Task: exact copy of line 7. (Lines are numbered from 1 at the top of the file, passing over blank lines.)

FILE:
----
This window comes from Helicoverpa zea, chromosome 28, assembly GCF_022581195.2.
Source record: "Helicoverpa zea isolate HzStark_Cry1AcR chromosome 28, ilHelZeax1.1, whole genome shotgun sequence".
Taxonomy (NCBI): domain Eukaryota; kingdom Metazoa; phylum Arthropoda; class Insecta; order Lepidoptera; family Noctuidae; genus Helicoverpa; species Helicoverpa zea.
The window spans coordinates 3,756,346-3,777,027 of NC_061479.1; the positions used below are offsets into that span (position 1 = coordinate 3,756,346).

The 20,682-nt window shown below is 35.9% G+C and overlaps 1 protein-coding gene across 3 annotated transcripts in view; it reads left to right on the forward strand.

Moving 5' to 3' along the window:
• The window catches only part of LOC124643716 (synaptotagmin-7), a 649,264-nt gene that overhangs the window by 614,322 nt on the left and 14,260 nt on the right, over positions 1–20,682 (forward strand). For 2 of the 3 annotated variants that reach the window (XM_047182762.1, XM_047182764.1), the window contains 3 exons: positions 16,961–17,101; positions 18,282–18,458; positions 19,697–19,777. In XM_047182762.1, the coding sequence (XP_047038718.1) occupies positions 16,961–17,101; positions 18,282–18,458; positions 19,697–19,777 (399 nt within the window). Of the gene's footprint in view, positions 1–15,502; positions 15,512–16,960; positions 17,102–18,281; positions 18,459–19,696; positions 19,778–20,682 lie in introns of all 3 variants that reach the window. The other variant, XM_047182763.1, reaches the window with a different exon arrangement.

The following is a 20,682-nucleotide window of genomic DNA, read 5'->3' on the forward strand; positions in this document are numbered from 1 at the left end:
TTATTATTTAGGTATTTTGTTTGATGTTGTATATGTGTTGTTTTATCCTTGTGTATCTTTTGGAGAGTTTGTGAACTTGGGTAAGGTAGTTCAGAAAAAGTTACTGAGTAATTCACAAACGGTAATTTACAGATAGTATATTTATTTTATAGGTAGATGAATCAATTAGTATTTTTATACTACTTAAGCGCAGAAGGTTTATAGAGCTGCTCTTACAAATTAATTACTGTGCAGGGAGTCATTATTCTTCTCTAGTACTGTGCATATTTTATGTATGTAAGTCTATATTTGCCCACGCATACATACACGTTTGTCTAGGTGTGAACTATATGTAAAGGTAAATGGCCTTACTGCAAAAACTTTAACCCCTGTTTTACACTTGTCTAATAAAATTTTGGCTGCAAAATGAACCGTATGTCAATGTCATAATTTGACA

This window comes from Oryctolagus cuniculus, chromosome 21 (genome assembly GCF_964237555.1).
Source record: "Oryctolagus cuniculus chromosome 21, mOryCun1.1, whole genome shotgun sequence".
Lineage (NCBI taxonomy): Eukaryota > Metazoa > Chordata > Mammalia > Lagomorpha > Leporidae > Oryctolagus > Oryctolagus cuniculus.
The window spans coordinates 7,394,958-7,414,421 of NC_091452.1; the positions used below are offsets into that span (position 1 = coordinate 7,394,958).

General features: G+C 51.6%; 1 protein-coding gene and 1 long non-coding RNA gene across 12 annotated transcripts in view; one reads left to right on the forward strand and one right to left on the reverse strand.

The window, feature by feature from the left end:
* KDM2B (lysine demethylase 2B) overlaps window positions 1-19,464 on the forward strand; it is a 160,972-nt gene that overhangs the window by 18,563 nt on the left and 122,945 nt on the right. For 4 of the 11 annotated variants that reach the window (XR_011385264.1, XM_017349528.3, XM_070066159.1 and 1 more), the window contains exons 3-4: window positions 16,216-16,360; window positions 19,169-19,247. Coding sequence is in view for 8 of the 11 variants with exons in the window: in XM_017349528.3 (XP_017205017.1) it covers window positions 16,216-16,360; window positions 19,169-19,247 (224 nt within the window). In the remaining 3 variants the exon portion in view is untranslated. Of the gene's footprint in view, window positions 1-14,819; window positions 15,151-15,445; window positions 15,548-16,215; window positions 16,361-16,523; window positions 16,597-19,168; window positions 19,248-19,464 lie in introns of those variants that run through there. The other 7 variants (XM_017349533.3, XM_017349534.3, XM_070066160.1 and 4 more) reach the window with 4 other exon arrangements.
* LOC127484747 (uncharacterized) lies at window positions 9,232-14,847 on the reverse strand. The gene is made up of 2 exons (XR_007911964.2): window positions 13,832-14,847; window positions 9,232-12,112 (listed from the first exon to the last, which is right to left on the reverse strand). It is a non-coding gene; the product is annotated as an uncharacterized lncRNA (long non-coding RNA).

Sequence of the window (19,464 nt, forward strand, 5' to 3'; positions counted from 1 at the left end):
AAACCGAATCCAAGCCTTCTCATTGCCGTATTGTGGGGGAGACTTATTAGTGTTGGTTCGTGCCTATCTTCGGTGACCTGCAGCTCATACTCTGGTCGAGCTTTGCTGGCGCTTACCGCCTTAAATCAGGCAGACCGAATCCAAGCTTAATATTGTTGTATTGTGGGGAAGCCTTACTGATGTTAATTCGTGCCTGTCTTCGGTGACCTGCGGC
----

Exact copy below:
• The window catches only part of LOC124643716 (synaptotagmin-7), a 649,264-nt gene that overhangs the window by 614,322 nt on the left and 14,260 nt on the right, over positions 1–20,682 (forward strand). For 2 of the 3 annotated variants that reach the window (XM_047182762.1, XM_047182764.1), the window contains 3 exons: positions 16,961–17,101; positions 18,282–18,458; positions 19,697–19,777. In XM_047182762.1, the coding sequence (XP_047038718.1) occupies positions 16,961–17,101; positions 18,282–18,458; positions 19,697–19,777 (399 nt within the window). Of the gene's footprint in view, positions 1–15,502; positions 15,512–16,960; positions 17,102–18,281; positions 18,459–19,696; positions 19,778–20,682 lie in introns of all 3 variants that reach the window. The other variant, XM_047182763.1, reaches the window with a different exon arrangement.